Investigating the Effect of Nasal High Flow Oxygen Therapy on Regional Lung Function (INVENT)
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|ClinicalTrials.gov Identifier: NCT03821311|
Recruitment Status : Completed
First Posted : January 29, 2019
Last Update Posted : December 27, 2019
|Condition or disease||Intervention/treatment||Phase|
|Chronic Obstructive Pulmonary Disease Nasal High Flow Dynamic Volumetric Computed Tomography||Radiation: Computed tomography||Not Applicable|
Nasal high flow (NHF) is a non-invasive breathing therapy that is based on the delivery of heated and humidified air at flow rates that exceed peak inspiratory flow, via a large-caliber nasal cannula. It delivers a fraction of inspired oxygen (FiO2) from 21% to 100%, with a flow rate up to 60 L·min-1.
The therapy is used for a variety of disease conditions including chronic obstructive pulmonary disease (COPD). Patients with COPD frequently manifest flow limitation during resting tidal breathing, through dynamic compression of the airways, which is attributed to a loss of parenchymal tethering of the airways. In patients with severe COPD and respiratory failure, improved oxygenation and ventilation may reduce mortality. There are limited clinical data available in adult applications of NHF and on the effectiveness of NHF in patients with stable moderate or severe COPD.
The mechanisms through which NHF affects the respiratory system are still being investigated. Two of the proposed mechanisms of action of NHF therapy are the generation of 3-5 cmH20 positive airway pressure during expiration and washout of the nasopharyngeal dead space. Positive airway pressure has been shown to improve oxygenation, ventilation-perfusion matching and respiratory rates, while nasopharyngeal washout reduces the anatomical dead space and thereby improves alveolar ventilation.
Our working hypothesis is that positive nasopharyngeal pressure generated by NHF particularly during expiration can help maintain small peripheral airways patent, thereby reducing the amount of gas trapping.
Gas trapping can be quantified based on densitometric analysis of registered computerized tomography images obtained at high and low lung volumes.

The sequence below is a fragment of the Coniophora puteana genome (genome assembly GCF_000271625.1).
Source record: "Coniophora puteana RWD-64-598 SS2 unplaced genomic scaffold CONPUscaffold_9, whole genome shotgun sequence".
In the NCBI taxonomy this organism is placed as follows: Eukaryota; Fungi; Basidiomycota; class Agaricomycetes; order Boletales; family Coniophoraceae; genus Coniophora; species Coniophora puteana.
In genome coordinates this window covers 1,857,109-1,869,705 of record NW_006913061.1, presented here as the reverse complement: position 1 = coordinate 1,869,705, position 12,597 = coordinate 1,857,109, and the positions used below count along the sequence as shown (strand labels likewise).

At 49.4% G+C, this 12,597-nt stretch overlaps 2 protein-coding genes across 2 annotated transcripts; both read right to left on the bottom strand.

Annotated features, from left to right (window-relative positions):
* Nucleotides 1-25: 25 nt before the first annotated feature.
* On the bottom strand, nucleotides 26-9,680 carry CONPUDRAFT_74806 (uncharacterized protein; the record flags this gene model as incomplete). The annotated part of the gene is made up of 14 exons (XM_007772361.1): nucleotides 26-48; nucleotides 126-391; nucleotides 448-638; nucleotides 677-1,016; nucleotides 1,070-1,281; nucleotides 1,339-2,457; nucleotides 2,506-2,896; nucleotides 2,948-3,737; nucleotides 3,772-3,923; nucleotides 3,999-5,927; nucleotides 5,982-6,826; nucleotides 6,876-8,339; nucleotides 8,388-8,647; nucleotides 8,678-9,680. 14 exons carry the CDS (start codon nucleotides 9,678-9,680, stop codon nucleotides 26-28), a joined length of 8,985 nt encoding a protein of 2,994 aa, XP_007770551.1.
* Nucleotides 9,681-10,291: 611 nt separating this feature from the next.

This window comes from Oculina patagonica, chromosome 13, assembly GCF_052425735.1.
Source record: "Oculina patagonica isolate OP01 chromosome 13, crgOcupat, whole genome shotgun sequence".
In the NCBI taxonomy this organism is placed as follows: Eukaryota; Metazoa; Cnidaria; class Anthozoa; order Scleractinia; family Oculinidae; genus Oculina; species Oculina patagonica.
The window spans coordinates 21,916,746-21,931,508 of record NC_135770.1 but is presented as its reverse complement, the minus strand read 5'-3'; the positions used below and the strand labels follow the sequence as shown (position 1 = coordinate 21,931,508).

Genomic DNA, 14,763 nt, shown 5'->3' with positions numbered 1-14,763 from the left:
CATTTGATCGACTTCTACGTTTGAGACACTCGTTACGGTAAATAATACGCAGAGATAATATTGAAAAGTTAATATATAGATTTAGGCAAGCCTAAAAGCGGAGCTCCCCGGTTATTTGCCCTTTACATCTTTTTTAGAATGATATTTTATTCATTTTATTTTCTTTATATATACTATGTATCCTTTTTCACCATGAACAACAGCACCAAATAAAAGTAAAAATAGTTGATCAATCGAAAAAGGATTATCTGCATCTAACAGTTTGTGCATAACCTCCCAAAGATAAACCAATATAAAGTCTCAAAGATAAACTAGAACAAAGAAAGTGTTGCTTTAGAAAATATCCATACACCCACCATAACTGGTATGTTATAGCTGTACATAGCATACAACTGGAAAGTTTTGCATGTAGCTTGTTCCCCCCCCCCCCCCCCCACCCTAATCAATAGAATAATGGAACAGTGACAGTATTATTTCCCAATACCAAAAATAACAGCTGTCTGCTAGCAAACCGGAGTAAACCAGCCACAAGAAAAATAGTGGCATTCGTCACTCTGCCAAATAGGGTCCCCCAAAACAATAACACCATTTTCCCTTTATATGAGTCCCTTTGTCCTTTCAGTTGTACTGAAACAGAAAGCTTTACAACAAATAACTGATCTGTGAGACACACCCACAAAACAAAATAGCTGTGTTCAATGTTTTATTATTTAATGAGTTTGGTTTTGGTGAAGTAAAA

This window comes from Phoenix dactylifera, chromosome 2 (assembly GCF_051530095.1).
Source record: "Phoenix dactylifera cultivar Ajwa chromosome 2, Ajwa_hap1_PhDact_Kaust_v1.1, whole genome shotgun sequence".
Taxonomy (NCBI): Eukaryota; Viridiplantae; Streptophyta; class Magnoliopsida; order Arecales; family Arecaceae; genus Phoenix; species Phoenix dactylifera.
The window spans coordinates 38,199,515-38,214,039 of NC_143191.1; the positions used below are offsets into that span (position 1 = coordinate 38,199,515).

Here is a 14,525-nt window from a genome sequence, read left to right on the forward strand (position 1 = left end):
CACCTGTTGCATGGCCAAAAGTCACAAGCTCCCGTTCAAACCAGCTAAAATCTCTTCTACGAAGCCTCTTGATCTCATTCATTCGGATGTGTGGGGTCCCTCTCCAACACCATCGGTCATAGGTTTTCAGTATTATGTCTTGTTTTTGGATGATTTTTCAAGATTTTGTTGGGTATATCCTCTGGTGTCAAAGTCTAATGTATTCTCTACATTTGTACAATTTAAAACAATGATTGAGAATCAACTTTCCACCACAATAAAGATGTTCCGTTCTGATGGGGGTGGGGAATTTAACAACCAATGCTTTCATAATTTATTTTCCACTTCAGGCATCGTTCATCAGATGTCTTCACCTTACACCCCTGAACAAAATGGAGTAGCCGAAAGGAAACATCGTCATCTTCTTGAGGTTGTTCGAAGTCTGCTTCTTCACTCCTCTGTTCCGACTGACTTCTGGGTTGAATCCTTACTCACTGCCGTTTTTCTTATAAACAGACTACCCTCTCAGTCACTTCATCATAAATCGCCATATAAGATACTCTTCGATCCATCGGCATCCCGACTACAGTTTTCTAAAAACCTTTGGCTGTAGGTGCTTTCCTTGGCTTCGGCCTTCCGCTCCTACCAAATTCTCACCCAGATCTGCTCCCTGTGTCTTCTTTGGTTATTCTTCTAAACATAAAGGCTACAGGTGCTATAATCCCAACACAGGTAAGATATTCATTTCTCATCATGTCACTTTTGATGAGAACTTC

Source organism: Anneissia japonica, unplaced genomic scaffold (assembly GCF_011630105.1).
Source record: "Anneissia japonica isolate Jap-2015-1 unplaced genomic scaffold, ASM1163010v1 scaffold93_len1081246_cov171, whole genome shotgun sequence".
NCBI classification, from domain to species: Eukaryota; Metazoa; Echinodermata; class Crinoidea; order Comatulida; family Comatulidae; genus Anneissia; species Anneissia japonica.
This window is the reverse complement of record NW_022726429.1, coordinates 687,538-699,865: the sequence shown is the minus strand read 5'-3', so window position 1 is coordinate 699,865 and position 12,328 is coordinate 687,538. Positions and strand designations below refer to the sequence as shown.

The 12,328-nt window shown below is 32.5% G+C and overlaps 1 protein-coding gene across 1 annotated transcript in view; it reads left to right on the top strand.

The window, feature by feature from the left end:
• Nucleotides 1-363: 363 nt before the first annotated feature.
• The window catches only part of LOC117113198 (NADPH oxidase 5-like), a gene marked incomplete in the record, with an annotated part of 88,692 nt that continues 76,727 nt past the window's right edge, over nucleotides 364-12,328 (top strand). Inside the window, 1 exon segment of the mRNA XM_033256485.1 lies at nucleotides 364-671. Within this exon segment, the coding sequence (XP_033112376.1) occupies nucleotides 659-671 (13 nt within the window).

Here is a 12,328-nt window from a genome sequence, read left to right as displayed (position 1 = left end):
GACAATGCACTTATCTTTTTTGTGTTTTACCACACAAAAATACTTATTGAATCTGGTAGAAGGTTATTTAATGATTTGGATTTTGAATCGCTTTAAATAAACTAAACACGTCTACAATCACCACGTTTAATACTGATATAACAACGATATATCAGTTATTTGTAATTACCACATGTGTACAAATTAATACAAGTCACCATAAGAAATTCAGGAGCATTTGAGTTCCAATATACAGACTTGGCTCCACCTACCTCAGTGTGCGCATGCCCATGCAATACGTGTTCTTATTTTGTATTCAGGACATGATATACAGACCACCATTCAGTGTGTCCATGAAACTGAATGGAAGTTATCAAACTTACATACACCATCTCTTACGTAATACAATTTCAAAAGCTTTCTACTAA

|Study Type :||Interventional (Clinical Trial)|
|Actual Enrollment :||8 participants|
|Intervention Model:||Single Group Assignment|
|Intervention Model Description:||It's a prospective, single-center, pilot, pathophysiological study.|
|Masking:||None (Open Label)|
|Official Title:||Investigating the Effect of Nasal High Flow Oxygen Therapy on Regional Lung Function|
|Actual Study Start Date :||December 6, 2018|
|Actual Primary Completion Date :||June 18, 2019|
|Actual Study Completion Date :||June 18, 2019|
Experimental: Computed tomography examination
Each patient will undergo a low-dose supine position chest CT scan including end-inspiratory and expiratory acquisitions, corresponding to the routine protocol for COPD patients, except that this end-inspiratory/end-expiratory CT is repeated 3 times for total of 6 CT acquisitions.
Radiation: Computed tomography
End-inspiratory/end-expiratory CT is repeated 3 times corresponding to the 3 studied conditions: At baseline, through expiratory resistive loading using an adjustable PEP mask, and after 5 min of nasal high flow therapy at 25 L/min.
Other Name: CT
- Gas trapping (expressed as percent total lung volume) [ Time Frame: 30 minutes ]
- Regional lung ventilation distribution [ Time Frame: 30 minutes ]Regional change in attenuation between end-expiration and end-inspiration, based on CT image
- Coefficient of variation of regional lung ventilation [ Time Frame: 30 minutes ]
To learn more about this study, you or your doctor may contact the study research staff using the contact information provided by the sponsor.
Please refer to this study by its ClinicalTrials.gov identifier (NCT number): NCT03821311
|University Hospital Grenoble|
|Grenoble, Isère, France, 38000|